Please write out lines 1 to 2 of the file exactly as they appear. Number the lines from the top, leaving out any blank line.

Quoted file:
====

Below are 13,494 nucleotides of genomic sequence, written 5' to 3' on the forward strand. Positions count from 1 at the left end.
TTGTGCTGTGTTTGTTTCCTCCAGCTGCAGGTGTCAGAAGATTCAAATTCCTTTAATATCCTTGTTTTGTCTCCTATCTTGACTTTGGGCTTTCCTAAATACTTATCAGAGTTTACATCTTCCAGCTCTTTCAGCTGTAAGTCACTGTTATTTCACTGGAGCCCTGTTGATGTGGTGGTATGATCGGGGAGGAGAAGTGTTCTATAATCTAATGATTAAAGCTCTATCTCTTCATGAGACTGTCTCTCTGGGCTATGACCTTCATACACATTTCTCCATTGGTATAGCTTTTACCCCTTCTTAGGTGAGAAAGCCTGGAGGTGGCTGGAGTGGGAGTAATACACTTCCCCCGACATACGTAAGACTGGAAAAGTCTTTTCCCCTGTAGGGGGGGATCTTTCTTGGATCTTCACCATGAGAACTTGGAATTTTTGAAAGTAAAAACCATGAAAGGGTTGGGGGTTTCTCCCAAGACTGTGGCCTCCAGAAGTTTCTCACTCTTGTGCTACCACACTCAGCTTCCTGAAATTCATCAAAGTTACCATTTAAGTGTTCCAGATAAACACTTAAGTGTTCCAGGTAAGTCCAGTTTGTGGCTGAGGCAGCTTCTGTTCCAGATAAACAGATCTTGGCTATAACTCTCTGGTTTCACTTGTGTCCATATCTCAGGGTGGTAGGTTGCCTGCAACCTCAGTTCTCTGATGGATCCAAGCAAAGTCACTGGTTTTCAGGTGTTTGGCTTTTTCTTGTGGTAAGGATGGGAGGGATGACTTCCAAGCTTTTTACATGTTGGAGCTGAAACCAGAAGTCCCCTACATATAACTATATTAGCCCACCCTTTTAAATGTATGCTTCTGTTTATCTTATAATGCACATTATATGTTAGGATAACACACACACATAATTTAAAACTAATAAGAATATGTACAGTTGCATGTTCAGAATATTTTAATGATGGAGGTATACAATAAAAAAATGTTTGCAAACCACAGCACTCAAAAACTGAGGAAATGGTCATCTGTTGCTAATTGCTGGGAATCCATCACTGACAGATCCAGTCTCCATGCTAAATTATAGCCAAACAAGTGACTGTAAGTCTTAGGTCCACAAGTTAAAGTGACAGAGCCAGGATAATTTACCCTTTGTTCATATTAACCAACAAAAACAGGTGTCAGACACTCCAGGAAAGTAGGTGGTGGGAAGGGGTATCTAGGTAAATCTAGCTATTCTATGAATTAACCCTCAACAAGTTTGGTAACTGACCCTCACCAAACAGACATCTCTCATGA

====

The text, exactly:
Below are 13,494 nucleotides of genomic sequence, written 5' to 3' on the forward strand. Positions count from 1 at the left end.
TTGTGCTGTGTTTGTTTCCTCCAGCTGCAGGTGTCAGAAGATTCAAATTCCTTTAATATCCTTGTTTTGTCTCCTATCTTGACTTTGGGCTTTCCTAAATACTTATCAGAGTTTACATCTTCCAGCTCTTTCAGCTGTAAGTCACTGTTATTTCACTGGAGCCCTGTTGATGTGGTGGTATGATCGGGGAGGAGAAGTGTTCTATAATCTAATGATTAAAGCTCTATCTCTTCATGAGACTGTCTCTCTGGGCTATGACCTTCATACACATTTCTCCATTGGTATAGCTTTTACCCCTTCTTAGGTGAGAAAGCCTGGAGGTGGCTGGAGTGGGAGTAATACACTTCCCCCGACATACGTAAGACTGGAAAAGTCTTTTCCCCTGTAGGGGGGGATCTTTCTTGGATCTTCACCATGAGAACTTGGAATTTTTGAAAGTAAAAACCATGAAAGGGTTGGGGGTTTCTCCCAAGACTGTGGCCTCCAGAAGTTTCTCACTCTTGTGCTACCACACTCAGCTTCCTGAAATTCATCAAAGTTACCATTTAAGTGTTCCAGATAAACACTTAAGTGTTCCAGGTAAGTCCAGTTTGTGGCTGAGGCAGCTTCTGTTCCAGATAAACAGATCTTGGCTATAACTCTCTGGTTTCACTTGTGTCCATATCTCAGGGTGGTAGGTTGCCTGCAACCTCAGTTCTCTGATGGATCCAAGCAAAGTCACTGGTTTTCAGGTGTTTGGCTTTTTCTTGTGGTAAGGATGGGAGGGATGACTTCCAAGCTTTTTACATGTTGGAGCTGAAACCAGAAGTCCCCTACATATAACTATATTAGCCCACCCTTTTAAATGTATGCTTCTGTTTATCTTATAATGCACATTATATGTTAGGATAACACACACACATAATTTAAAACTAATAAGAATATGTACAGTTGCATGTTCAGAATATTTTAATGATGGAGGTATACAATAAAAAAATGTTTGCAAACCACAGCACTCAAAAACTGAGGAAATGGTCATCTGTTGCTAATTGCTGGGAATCCATCACTGACAGATCCAGTCTCCATGCTAAATTATAGCCAAACAAGTGACTGTAAGTCTTAGGTCCACAAGTTAAAGTGACAGAGCCAGGATAATTTACCCTTTGTTCATATTAACCAACAAAAACAGGTGTCAGACACTCCAGGAAAGTAGGTGGTGGGAAGGGGTATCTAGGTAAATCTAGCTATTCTATGAATTAACCCTCAACAAGTTTGGTAACTGACCCTCACCAAACAGACATCTCTCATGA